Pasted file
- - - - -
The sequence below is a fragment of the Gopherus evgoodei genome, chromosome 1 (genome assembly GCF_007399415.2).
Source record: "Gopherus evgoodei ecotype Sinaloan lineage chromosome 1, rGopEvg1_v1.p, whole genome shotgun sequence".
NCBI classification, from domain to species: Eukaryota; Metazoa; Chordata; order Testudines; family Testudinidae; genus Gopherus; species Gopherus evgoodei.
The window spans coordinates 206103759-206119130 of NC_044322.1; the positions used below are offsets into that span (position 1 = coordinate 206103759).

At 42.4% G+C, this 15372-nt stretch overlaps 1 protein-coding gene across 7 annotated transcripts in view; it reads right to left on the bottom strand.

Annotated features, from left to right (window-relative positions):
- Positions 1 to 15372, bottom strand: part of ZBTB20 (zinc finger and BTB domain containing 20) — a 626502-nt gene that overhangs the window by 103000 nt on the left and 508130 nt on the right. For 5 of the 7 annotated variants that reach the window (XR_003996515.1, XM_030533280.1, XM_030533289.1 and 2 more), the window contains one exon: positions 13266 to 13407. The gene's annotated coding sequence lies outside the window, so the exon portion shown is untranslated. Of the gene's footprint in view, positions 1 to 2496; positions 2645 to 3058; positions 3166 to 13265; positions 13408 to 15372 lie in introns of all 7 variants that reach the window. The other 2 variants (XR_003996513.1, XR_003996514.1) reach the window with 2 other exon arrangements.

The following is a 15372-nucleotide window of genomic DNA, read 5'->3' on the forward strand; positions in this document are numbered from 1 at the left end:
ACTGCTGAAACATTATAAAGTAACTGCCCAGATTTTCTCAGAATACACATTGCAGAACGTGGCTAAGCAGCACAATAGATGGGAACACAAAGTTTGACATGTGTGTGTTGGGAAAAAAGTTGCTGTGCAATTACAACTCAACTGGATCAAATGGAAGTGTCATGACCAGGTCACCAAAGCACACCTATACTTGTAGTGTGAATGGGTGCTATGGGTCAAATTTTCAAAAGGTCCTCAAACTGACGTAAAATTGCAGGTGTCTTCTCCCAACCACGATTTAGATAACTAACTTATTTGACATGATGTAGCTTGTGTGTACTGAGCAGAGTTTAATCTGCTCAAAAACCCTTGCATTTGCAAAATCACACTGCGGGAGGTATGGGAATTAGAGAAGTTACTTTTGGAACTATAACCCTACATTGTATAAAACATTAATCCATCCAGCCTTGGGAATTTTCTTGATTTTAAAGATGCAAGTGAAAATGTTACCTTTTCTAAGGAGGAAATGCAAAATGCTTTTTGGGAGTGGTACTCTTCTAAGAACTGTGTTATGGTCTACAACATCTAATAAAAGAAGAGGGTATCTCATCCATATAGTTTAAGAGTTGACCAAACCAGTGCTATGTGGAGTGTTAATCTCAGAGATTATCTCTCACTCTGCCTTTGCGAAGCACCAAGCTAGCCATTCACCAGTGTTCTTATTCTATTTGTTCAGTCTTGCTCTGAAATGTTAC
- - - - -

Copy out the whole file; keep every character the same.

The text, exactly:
The sequence below is a fragment of the Gopherus evgoodei genome, chromosome 1 (genome assembly GCF_007399415.2).
Source record: "Gopherus evgoodei ecotype Sinaloan lineage chromosome 1, rGopEvg1_v1.p, whole genome shotgun sequence".
NCBI classification, from domain to species: Eukaryota; Metazoa; Chordata; order Testudines; family Testudinidae; genus Gopherus; species Gopherus evgoodei.
The window spans coordinates 206103759-206119130 of NC_044322.1; the positions used below are offsets into that span (position 1 = coordinate 206103759).

At 42.4% G+C, this 15372-nt stretch overlaps 1 protein-coding gene across 7 annotated transcripts in view; it reads right to left on the bottom strand.

Annotated features, from left to right (window-relative positions):
- Positions 1 to 15372, bottom strand: part of ZBTB20 (zinc finger and BTB domain containing 20) — a 626502-nt gene that overhangs the window by 103000 nt on the left and 508130 nt on the right. For 5 of the 7 annotated variants that reach the window (XR_003996515.1, XM_030533280.1, XM_030533289.1 and 2 more), the window contains one exon: positions 13266 to 13407. The gene's annotated coding sequence lies outside the window, so the exon portion shown is untranslated. Of the gene's footprint in view, positions 1 to 2496; positions 2645 to 3058; positions 3166 to 13265; positions 13408 to 15372 lie in introns of all 7 variants that reach the window. The other 2 variants (XR_003996513.1, XR_003996514.1) reach the window with 2 other exon arrangements.

The following is a 15372-nucleotide window of genomic DNA, read 5'->3' on the forward strand; positions in this document are numbered from 1 at the left end:
ACTGCTGAAACATTATAAAGTAACTGCCCAGATTTTCTCAGAATACACATTGCAGAACGTGGCTAAGCAGCACAATAGATGGGAACACAAAGTTTGACATGTGTGTGTTGGGAAAAAAGTTGCTGTGCAATTACAACTCAACTGGATCAAATGGAAGTGTCATGACCAGGTCACCAAAGCACACCTATACTTGTAGTGTGAATGGGTGCTATGGGTCAAATTTTCAAAAGGTCCTCAAACTGACGTAAAATTGCAGGTGTCTTCTCCCAACCACGATTTAGATAACTAACTTATTTGACATGATGTAGCTTGTGTGTACTGAGCAGAGTTTAATCTGCTCAAAAACCCTTGCATTTGCAAAATCACACTGCGGGAGGTATGGGAATTAGAGAAGTTACTTTTGGAACTATAACCCTACATTGTATAAAACATTAATCCATCCAGCCTTGGGAATTTTCTTGATTTTAAAGATGCAAGTGAAAATGTTACCTTTTCTAAGGAGGAAATGCAAAATGCTTTTTGGGAGTGGTACTCTTCTAAGAACTGTGTTATGGTCTACAACATCTAATAAAAGAAGAGGGTATCTCATCCATATAGTTTAAGAGTTGACCAAACCAGTGCTATGTGGAGTGTTAATCTCAGAGATTATCTCTCACTCTGCCTTTGCGAAGCACCAAGCTAGCCATTCACCAGTGTTCTTATTCTATTTGTTCAGTCTTGCTCTGAAATGTTAC